National Emergency Response Council on HIV/AIDS

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Communities at the centre of the HIV and AIDS response in 2020 in Eswatini

In opening the Second Session of the 11th Parliament on the 31st January 2020, His Majesty’s directive for the HIV response in 2020 was that the HIV response must be planned at Inkhundla (constituency) and chiefdom levels, which will put the communities at the centre of the epidemic and this approach would ensure that no one is left behind.
Addressing HIV and AIDS issues, His Majesty assured the nation that ending AIDS by 2022 is on track. The King said in 2019, the world united in France to mobilize resources for the fight against HIV/AIDS where Eswatini pledged US$6 million over a three-year period. He said from this pledge, the country was pleased that the Global Fund had in turn committed the highest amount ever received by the Kingdom. He said this would enhance the country’s performance on the global HIV indicators which had shown great improvement over the last three years.
“The number of new HIV infections are decreasing, AIDS-related deaths declining and people living with HIV on treatment are virally suppressed,” he said. The King further added that mothers were giving birth to children free from HIV, and that these were all positive signs that Eswatini was indeed on the right track to achieve its vision of ending AIDS as a public health threat.
His Majesty noted though, that in as much as there were great successes, there was still a lot to accomplish in the next 2 years and efforts must reach the most vulnerable populations at risk of contracting HIV. He further extended appreciation for the technical and financial support received from development partners.

Communities at the centre of the HIV and AIDS response in 2020 in Eswatini

In opening the Second Session of the 11th Parliament on the 31st January 2020, His Majesty’s directive for the HIV response in 2020 was that the HIV response must be planned at Inkhundla (constituency) and chiefdom levels, which will put the communities at the centre of the epidemic and this approach would ensure that no one is left behind.
Addressing HIV and AIDS issues, His Majesty assured the nation that ending AIDS by 2022 is on track. The King said in 2019, the world united in France to mobilize resources for the fight against HIV/AIDS where Eswatini pledged US$6 million over a three-year period. He said from this pledge, the country was pleased that the Global Fund had in turn committed the highest amount ever received by the Kingdom. He said this would enhance the country’s performance on the global HIV indicators which had shown great improvement over the last three years.
“The number of new HIV infections are decreasing, AIDS-related deaths declining and people living with HIV on treatment are virally suppressed,” he said. The King further added that mothers were giving birth to children free from HIV, and that these were all positive signs that Eswatini was indeed on the right track to achieve its vision of ending AIDS as a public health threat.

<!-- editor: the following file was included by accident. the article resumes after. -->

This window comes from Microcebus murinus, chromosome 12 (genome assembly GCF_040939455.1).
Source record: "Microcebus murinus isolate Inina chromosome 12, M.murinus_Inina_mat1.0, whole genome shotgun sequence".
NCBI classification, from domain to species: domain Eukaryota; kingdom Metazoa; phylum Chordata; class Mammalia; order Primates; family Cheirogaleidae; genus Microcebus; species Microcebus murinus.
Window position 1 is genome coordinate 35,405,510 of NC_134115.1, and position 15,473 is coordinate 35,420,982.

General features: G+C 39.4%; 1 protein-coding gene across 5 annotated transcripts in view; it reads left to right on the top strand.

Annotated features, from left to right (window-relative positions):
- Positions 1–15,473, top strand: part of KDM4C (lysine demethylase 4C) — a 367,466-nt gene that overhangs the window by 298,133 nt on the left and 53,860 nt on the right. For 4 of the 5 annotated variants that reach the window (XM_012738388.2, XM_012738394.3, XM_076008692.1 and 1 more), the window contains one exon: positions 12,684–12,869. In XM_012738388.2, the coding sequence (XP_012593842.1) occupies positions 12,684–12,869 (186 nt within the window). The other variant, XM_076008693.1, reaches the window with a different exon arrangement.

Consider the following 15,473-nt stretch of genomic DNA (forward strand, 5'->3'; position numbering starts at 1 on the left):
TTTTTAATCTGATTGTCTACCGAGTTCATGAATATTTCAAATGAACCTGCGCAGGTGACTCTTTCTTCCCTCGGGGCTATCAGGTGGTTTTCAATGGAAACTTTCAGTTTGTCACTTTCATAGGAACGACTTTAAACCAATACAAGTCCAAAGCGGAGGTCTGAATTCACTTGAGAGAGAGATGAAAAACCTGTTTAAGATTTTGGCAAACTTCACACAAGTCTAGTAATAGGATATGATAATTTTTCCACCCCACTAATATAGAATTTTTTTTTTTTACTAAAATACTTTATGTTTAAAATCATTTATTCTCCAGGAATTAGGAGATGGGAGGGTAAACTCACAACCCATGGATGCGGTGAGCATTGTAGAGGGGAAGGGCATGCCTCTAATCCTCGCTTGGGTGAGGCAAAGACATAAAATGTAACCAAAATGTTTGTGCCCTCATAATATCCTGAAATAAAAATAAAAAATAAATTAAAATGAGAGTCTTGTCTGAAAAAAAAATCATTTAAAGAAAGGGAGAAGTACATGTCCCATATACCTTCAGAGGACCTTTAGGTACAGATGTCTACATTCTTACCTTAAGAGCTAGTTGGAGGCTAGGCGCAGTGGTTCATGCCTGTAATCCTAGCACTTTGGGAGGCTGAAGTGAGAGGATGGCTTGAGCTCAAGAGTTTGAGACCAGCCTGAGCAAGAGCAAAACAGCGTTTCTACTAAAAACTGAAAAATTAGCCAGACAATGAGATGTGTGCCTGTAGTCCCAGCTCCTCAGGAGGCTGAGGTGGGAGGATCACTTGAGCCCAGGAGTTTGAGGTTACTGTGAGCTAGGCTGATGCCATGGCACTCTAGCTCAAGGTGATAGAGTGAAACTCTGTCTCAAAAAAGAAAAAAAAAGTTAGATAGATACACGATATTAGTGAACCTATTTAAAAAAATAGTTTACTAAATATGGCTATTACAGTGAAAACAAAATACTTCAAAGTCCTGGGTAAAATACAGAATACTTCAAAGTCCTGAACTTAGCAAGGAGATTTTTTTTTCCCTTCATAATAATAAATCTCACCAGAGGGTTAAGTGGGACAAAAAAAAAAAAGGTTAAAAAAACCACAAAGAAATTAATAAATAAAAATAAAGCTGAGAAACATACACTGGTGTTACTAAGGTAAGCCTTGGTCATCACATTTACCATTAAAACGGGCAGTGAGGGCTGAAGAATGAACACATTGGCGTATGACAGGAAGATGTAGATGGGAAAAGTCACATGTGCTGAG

His Majesty noted though, that in as much as there were great successes, there was still a lot to accomplish in the next 2 years and efforts must reach the most vulnerable populations at risk of contracting HIV. He further extended appreciation for the technical and financial support received from development partners.

PLHIV Support Groups respond impressively to NERCHA’s call for Expression of Interest for Livelihood Support

Impressive response by Support Groups
The application process (which included downloading forms from the NERCHA social platforms or collecting them from the Regional HIV and AIDS Coordinating Offices based at the Regional Administrators Offices, filling it and submitting electronically or by hand) closed on Friday 24 January 2020. The response was quite impressive – to say the least.
In total there were 152 support groups that submitted applications through the provided forums (21 were mailed electronically and 131 hand delivered at the various regional). There were 27 applications received in the Hhohho, 42 in the Lubombo, 43 in Manzini and 40 in the Shiselweni.
Unsurprisingly, many of the submitted applications were from mixed membership support groups that are predominantly made up of women. Significantly, though just a drop in the ocean, Hhohho and Shiselweni each received a single application from an all-male support group - a commendable step in the right direction. Worth mentioning too, is the application received by the Lubombo region, from the support group constituting out-of-school young women, aged 15-25 years.
Currently, the various regional committees are sifting through the applications to ascertain eligibility as well as short list potential projects that could be granted the seed money. The next step will be to announce names of those support groups that have been shortlisted and further guiding them to submit tailored applications – using a different application form to be availed only to those shortlisted.